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Rapid Transit Recon 19L Magnetic Tank Bag Review
What’s the fastest way to convert your sportbike into a sport tourer? Tank bag. A nice tank bag stuffed with clothing atop the tank is the effective equivalent of putting a big pillow right where you can lean forward on it and take most of the weight off your wrists as you cruise along. Bliss. And a magnetic tank bag you can instantly whip on and off is best of all, as well as being sweet compensation for having an old-school bike with a steel gas tank.
I needed a new one; my last magnetic bag saw so much use in its 15-year lifespan that the sun had turned it from black to gray. The zipper on one side had almost completely pulled away from the cordura, and when the zipper on the other side stopped zipping, it was time to find a replacement. I did quite a bit of online shopping before ordering up this Rapid Transit Recon 19L, largely because of its shape: That sloping rear continues the shape of my 2000 R1‘s tank, and looks like just the thing to lounge upon.
R1s aren’t made for long voyages, really, and neither is the Recon. But both are excellent for overnight getaways and scurrying about the maze with meager possessions. At about 16 inches long by 9 wide by 7 inches deep, it will carry a pair of flip-flops, a t-shirt and a sweater, a pair of shorts, bottle of wine, a toothbrush, comb and a condom that expired five years ago — which must be about 19 liters worth of stuff. A 13-inch laptop will just fit, but strong magnets and vibration mean you really shouldn’t. Unlike some, the 19L is not expandable. When it’s full, it’s full.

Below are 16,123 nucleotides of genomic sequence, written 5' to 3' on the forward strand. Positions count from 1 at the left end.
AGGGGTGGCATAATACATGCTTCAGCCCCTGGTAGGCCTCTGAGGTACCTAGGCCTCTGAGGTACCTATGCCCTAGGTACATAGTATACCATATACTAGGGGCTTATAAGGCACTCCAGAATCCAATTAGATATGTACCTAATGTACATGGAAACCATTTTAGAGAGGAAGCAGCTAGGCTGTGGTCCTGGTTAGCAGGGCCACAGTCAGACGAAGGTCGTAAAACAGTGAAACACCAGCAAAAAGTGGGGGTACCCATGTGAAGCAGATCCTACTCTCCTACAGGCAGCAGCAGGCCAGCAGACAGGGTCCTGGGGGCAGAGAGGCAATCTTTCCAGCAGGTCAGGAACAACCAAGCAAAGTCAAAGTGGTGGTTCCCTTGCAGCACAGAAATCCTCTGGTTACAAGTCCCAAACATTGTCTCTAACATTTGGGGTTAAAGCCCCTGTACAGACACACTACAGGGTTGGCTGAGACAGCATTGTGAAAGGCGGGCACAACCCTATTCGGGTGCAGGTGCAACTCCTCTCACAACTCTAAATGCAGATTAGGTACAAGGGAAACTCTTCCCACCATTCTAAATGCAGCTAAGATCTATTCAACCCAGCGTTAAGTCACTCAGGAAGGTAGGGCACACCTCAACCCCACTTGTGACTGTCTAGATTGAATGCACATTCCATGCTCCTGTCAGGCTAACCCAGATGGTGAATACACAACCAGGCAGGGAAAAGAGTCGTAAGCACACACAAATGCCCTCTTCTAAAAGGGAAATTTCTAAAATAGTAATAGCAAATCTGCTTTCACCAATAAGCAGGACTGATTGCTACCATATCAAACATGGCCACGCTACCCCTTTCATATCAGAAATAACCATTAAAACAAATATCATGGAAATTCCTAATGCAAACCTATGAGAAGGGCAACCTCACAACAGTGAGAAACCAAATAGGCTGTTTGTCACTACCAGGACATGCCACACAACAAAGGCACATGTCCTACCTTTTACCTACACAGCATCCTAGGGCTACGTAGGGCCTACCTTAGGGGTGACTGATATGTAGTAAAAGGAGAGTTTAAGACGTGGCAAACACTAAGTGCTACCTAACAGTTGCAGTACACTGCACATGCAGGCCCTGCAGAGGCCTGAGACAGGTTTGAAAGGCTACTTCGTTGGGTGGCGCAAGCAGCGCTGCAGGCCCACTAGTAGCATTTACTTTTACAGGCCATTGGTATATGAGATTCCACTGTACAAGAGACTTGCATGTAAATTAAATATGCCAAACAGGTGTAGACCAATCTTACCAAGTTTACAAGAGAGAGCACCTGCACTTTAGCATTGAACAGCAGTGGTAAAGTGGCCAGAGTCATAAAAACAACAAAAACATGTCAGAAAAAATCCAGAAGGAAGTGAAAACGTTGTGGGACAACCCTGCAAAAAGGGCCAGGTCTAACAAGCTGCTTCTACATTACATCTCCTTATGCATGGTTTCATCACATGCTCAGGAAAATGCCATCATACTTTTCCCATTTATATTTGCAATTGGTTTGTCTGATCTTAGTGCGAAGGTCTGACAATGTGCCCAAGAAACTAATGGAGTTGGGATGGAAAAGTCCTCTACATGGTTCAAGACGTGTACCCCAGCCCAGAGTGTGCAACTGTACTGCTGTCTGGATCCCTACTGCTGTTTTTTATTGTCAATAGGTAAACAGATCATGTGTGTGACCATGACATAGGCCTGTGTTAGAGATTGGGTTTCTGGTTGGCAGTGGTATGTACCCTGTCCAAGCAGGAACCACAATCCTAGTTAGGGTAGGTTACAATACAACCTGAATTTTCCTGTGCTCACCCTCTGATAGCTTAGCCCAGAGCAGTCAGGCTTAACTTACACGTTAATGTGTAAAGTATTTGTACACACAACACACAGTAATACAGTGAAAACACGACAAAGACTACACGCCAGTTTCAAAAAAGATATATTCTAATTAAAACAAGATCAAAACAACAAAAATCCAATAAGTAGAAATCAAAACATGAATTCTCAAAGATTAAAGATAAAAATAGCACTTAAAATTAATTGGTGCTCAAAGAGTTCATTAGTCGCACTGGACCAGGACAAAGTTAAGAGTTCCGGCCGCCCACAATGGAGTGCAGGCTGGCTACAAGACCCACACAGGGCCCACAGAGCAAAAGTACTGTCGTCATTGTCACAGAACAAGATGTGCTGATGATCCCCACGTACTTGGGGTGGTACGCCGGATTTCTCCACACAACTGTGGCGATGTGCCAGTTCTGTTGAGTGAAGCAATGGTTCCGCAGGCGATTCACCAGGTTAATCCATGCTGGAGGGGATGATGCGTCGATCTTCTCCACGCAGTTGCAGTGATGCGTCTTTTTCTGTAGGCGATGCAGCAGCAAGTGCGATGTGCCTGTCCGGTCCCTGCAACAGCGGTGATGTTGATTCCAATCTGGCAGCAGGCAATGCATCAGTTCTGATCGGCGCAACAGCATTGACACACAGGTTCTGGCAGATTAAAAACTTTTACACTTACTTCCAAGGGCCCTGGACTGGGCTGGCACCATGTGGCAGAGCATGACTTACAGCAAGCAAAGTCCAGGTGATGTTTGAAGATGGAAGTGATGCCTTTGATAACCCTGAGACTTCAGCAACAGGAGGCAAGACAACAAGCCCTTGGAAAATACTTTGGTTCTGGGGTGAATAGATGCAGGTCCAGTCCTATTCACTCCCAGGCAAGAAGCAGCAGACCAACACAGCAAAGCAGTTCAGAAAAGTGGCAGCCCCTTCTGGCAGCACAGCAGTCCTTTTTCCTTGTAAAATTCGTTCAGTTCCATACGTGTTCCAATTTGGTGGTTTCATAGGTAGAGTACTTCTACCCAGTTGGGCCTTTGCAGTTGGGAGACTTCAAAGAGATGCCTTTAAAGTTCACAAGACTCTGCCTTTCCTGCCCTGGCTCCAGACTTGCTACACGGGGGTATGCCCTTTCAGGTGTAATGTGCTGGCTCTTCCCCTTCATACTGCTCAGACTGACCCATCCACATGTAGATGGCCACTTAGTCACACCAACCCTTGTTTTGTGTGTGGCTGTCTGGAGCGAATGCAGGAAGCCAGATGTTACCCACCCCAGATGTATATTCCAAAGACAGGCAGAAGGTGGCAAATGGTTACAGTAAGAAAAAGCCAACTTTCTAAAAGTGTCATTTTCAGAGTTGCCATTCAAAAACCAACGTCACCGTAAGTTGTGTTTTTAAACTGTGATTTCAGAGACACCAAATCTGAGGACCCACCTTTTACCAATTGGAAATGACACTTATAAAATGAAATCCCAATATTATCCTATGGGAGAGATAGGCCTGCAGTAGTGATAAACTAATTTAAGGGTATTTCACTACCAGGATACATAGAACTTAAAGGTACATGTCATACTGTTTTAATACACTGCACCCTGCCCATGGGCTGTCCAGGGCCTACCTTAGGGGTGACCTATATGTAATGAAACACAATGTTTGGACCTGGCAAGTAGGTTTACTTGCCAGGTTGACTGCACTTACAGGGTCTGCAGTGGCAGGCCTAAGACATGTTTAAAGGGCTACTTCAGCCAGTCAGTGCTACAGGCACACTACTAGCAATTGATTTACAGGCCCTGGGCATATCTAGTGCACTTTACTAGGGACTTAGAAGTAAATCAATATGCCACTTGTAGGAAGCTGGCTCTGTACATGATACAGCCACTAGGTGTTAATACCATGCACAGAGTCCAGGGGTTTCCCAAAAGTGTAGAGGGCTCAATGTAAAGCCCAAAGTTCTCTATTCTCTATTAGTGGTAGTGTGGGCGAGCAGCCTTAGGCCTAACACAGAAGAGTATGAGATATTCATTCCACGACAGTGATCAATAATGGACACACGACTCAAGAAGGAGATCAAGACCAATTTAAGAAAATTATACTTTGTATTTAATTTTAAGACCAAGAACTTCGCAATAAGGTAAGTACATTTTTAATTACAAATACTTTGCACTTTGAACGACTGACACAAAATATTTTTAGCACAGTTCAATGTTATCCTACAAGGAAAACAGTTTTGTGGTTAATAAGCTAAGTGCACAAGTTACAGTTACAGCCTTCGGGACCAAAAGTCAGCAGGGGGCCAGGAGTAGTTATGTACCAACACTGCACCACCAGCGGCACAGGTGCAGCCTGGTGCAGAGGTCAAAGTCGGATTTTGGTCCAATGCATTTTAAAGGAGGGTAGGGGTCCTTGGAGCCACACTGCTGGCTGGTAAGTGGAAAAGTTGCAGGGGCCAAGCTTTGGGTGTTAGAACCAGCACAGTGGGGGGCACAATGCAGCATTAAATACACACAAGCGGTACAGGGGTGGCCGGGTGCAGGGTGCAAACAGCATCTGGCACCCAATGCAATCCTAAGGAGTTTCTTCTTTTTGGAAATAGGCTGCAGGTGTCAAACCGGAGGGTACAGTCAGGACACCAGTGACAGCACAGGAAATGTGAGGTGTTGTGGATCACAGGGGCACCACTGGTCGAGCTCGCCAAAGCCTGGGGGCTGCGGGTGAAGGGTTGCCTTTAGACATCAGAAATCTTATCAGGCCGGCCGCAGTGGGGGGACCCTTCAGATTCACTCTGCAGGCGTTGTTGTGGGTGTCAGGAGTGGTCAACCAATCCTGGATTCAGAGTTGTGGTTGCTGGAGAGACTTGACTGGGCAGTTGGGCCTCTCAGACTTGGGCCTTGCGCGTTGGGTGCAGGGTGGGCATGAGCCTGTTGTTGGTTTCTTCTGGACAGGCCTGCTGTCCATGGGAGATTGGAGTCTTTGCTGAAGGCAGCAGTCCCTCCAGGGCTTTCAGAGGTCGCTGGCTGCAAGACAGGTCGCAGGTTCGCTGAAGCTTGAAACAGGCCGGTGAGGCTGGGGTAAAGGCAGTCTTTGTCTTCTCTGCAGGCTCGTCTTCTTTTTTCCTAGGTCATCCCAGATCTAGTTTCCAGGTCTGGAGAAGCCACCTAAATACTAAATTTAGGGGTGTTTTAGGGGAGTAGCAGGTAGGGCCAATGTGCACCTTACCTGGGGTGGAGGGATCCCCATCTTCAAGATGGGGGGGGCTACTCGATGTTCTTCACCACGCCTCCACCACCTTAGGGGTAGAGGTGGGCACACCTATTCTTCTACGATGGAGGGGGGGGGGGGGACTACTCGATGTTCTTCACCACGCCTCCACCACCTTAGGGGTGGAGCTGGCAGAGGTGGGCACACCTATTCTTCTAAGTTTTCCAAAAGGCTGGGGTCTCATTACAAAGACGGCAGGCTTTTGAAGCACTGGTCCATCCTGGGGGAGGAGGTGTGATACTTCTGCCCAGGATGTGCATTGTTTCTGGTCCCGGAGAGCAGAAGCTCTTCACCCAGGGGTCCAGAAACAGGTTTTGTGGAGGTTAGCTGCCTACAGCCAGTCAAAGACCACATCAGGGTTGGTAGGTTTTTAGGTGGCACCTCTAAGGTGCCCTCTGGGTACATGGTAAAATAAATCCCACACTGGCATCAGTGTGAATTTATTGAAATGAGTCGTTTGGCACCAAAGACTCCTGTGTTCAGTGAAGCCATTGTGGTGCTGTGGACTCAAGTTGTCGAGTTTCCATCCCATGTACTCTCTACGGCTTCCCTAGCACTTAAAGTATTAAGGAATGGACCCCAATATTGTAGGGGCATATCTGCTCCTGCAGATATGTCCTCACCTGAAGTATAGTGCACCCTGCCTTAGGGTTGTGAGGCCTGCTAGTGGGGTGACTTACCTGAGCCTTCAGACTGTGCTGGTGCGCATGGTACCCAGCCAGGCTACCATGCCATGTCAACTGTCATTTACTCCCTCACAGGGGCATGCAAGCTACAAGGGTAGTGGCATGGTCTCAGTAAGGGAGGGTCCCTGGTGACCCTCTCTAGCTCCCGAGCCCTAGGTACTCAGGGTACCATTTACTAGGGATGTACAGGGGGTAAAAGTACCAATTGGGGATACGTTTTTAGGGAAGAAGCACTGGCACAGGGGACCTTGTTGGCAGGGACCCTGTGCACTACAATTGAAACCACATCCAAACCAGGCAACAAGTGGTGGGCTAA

There’s a clear zippered pocket for your phone on top with a rubber-sphinctered hole to pass earphones through, and a 7×5-inch map pocket forward of that, topped with the kind of clear plastic that, based on experience with other bags, often turns yellow in about a year and opaque brown in about two before completely disintegrating. Two padded pockets run along either side to hold glasses and small items; the more you stuff in the main compartment, the less you’ll be able to squeeze into them. A rain cover is stuffed in the bottom front in its own zippered compartment and secured with an elastic strap, which is pretty smart because otherwise it’s the first thing you’d lose. The Recon also comes with removable straps that make it a backpack; I carry only one of them, for the one-shoulder carry, which works fine.
The part that sits on your tank is scratchguard rubberized contact fabric, which appears to be the same stuff my last magnetic bag used, which never scratched a tank may it rest in peace. The Recon uses just three magnets — one front and center and one each in its two flip-out wings– but they’re powerful ones, and repeated high-speed blasts on the old R1 never budged the bag in the least, in spite of the fact that the bike wears nothing but a flyscreen where its full fairing once was.
The Recon 19L is made in China, and uses no-name nylon zippers. Time will tell as to the sturdiness of its construction, but the online reviews are generally positive. It sells for about $85. It’s so convenient I almost think if I had a plastic gas tank, I’d glue chunks of metal on for the magnets to cling to.
Go to www.rapidtransit.com to order yours.
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